As a local high school basketball coach, I read with interest the recent article that focused on the number of local high school players who opt to attend college out of the area to continue their basketball careers (“SLO County’s game drain,” April 25).
To people outside of the basketball community, it may seem strange that so many local players would choose to take their considerable talents to places other than Cuesta College. This phenomenon, however, is not unique to Cuesta College. All one has to do is look at the rosters at other junior college programs.
For example, an examination of the rosters of the teams in the Western State Conference shows that Cuesta College is not the only junior college that experiences an exodus of local talent.
A close look at Pierce, Moorpark and Oxnard junior colleges will find not one local player on their rosters. Hancock has four, Santa Barbara has four (including two from Carpinteria high schools) and Ventura has three. In fact, Ventura has five players from Oxnard area high schools, who should be attending the Oxnard junior college.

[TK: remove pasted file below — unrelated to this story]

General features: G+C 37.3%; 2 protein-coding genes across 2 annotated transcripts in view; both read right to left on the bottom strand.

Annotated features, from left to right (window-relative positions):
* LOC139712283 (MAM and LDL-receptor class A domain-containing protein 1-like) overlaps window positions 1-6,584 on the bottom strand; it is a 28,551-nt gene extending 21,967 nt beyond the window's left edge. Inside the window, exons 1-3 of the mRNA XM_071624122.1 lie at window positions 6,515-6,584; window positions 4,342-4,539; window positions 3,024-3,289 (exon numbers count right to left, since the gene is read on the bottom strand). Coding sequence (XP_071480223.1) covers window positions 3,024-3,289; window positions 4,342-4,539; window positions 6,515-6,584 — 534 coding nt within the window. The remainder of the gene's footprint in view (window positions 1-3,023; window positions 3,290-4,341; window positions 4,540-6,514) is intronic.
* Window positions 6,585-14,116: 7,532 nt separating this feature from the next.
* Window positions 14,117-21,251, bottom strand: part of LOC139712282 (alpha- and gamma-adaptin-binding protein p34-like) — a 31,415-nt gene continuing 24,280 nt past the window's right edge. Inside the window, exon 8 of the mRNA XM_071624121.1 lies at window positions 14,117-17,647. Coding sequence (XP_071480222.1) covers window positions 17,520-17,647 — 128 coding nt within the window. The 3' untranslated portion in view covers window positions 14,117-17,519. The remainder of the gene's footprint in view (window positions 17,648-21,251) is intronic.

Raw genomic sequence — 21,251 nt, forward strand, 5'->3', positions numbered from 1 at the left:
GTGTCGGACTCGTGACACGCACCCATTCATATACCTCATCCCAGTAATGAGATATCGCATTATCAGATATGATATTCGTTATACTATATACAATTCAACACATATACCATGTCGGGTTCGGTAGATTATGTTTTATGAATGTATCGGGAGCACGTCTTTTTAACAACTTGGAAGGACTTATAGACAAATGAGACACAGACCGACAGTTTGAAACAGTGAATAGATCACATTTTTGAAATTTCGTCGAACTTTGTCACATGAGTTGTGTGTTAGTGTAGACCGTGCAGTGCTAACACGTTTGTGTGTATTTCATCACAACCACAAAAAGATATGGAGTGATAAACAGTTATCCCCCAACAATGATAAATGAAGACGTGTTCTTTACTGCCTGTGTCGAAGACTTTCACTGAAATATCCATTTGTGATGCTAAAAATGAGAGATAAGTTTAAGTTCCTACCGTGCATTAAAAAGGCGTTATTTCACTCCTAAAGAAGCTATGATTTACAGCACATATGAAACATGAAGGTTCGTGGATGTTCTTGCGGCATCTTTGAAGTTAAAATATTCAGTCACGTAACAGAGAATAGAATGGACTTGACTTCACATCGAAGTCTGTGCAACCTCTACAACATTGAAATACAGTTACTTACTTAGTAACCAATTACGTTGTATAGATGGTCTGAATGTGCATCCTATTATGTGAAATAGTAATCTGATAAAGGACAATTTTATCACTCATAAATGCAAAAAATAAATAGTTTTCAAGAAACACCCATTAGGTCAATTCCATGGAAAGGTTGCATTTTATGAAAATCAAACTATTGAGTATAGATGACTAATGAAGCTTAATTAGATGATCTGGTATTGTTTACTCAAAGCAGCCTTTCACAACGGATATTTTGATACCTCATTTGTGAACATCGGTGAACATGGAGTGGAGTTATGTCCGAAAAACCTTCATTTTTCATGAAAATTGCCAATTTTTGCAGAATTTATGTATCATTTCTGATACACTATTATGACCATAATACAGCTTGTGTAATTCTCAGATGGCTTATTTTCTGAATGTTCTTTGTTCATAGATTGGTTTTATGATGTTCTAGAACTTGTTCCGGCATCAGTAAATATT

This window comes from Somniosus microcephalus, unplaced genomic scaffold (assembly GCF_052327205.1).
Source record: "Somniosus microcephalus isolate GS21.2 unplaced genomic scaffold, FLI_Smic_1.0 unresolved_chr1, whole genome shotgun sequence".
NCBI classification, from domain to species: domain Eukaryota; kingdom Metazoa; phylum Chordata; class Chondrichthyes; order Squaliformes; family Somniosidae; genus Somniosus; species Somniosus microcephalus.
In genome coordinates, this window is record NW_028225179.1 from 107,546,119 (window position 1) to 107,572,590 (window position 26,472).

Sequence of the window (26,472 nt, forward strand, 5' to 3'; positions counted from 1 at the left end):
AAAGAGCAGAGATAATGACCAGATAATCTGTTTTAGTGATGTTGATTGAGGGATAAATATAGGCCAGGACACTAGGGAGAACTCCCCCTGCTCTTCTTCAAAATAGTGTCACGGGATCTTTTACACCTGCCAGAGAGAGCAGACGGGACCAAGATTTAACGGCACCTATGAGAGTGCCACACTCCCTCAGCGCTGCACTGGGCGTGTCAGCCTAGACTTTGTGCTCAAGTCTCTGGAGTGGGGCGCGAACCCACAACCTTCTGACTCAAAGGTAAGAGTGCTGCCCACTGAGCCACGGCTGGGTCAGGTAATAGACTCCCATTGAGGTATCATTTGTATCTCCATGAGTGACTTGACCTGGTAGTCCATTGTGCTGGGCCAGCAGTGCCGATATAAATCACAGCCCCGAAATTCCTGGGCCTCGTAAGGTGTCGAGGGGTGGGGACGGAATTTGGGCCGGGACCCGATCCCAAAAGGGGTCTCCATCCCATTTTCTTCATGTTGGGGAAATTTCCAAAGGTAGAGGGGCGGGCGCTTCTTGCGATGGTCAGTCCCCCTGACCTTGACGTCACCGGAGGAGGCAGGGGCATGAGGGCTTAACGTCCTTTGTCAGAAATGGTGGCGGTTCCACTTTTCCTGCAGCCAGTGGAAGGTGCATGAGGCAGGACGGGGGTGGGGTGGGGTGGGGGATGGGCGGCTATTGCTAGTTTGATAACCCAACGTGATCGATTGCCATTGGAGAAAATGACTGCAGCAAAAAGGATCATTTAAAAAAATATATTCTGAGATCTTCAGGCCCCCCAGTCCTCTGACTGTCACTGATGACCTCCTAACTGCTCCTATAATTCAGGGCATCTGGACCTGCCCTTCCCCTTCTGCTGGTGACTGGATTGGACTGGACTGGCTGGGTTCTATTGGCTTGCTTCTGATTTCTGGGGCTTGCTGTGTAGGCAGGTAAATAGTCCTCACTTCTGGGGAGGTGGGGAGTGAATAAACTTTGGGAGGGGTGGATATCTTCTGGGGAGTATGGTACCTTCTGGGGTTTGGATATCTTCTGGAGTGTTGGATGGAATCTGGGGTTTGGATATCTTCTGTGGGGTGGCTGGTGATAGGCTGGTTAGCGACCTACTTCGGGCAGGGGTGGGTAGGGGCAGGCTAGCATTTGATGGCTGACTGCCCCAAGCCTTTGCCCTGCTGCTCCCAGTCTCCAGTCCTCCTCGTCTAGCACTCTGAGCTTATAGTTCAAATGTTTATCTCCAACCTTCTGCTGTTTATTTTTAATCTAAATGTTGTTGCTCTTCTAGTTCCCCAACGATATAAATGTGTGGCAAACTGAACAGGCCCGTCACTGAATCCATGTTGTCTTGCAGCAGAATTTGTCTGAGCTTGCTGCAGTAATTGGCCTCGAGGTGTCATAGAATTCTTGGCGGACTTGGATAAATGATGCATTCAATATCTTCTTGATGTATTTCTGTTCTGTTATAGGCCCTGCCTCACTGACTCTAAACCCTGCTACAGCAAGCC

Never miss a local story.
Why do players opt to go away to play college basketball? Eighteen-year-old kids want to experience life outside of their immediate community. It’s as simple as that. We local high school coaches can help by directing our student-athletes to see the great opportunities that await them if they choose to play at our own local junior college.
With the exception of those athletes whose skills and academic performance equip them to play immediately at the four-year level, our local kids should take a serious look at the advantages that can be taken by playing at Cuesta College.
Rusty Blair and women’s coach Ed Musolff are quality coaches who can help those players who want to play at the four-year level achieve that goal. I am hoping that local players who read the article can appreciate the quality level of basketball that awaits them if they choose to play at Cuesta College.
Cary Nerelli is the girls basketball coach at Morro Bay High School. His high school has sent 19 players to Cuesta College since 1987.